The term “sedan” in reference to a passenger car—typically characterized by four doors and five seats—doesn’t always conjure up the idea of elegance or style. In reality though, the word sedan—or the concept of comfortable and luxurious travel—has come a very long way indeed from its earliest etymological usage in Great Britain, and throughout the English colonial empire. A transportable box, the coach sedan was literally a “covered chair” suspended by poles and run on manpower.
Fast forward to the present. Aston Martin will celebrate its centenary next year, and with the Rapide Luxe, the passionate pedal stomper has a lot to rejoice about. Its dynamic, eye-catching split grille holds an all-alloy, 48-valve, V12 engine that makes 0-to-60 playtime a breeze—in five seconds. Another gem of the British Isles, Bentley’s Mulsanne, storms across the countryside with a twin-turbocharged V8 that gears up from 0-60 in 5.1 seconds, and tops out at 184 mph. Whether being chauffeured in the roomy rear occupancy seats or gunning it in the driver’s seat, these regal sedans make the heart—including mine—all aflutter. I’m only human.
Bentley and Aston Martin are proof that when it comes to craftsmanship, few make ultra-luxury sedans better than the Brits. Though the usual marked difference that distinguishes luxury sedans from their fiendishly fast, speed-hungry sports car cousins is two extra doors, a roomier interior, larger body and more amenities to play with—the usual catch is what lies growling, or purring, under the “bonnet.” With ultra-luxurious sedans like these, however, the driver should expect all his or her merry horses.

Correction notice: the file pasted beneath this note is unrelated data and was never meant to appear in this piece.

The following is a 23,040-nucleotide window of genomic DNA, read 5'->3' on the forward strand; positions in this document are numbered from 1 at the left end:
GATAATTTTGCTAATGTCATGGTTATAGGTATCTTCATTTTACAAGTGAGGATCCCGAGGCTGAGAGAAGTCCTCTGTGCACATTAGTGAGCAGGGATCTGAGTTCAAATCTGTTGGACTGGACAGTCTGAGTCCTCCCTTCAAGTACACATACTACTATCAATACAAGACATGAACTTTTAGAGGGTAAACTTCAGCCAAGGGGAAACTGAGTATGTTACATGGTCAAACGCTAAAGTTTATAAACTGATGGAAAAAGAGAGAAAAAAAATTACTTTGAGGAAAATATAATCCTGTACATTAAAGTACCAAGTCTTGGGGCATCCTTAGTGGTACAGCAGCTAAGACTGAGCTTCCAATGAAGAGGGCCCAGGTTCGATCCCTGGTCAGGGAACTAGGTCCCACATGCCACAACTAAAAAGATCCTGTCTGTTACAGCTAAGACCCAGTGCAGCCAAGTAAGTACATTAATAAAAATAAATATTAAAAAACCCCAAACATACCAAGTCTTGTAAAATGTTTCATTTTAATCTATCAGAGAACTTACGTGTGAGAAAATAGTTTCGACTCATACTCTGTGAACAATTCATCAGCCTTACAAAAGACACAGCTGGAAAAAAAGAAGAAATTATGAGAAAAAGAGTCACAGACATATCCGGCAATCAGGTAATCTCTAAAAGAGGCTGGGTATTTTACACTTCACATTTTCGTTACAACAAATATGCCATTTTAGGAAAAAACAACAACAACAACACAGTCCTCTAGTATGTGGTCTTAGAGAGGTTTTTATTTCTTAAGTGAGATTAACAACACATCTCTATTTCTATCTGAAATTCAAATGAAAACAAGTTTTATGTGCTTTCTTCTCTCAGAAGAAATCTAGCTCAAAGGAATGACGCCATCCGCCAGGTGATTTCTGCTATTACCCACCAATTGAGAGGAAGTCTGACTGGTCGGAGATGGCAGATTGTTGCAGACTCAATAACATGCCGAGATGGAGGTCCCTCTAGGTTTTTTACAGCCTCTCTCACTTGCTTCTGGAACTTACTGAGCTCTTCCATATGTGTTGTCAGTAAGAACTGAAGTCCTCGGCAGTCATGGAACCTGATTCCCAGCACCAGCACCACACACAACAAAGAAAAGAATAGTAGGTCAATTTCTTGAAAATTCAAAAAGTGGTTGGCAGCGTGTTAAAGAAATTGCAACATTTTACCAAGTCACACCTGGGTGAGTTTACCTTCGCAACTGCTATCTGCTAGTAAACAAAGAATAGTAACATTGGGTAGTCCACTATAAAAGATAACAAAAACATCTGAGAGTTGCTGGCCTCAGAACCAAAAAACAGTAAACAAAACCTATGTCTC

While not sacrificing any British ingenuity, guile or speed with its new line of Jaguars, Tata Motors, the Indian auto company that four years ago acquired Jaguar Land Rover, has another hot ticket for the comfort enthusiast. Roaring out of the Castle Bromwich Assembly in Birmingham, the XJ boasts a 340-hp 3.0-liter Supercharged V6 with an 8-speed transmission and mounted steering wheel paddle shifters. However, an argument can be made that the gadgets, not what lies under the hood, are what defines these vehicles best.
Most sedans come equipped with your standard bread-and-butter creature comforts, but these British autos add a certain, well, British charm to the ride. All of these cars have characteristic attachments including iPod connectors, picnic-mounted passenger trays and veneer lining, among a slew of other features. But the Mulsanne Executive interior prides itself on truly bringing together the office and entertainment rooms of the house into one luxurious driving experience. Options include tray-mounted iPads, equipped with wireless keyboards; a hand crafted bottle cooler that can fit two full size bottles of champagne; an HD 15″ monitor in the rear seat—all this wrought together with customizable pinstripe veneer stitch.
The age old query of “When are we going to get there?” has been rendered mute in these sedans. From the inside of these ultra-luxury sedans, getting “there” is overrated.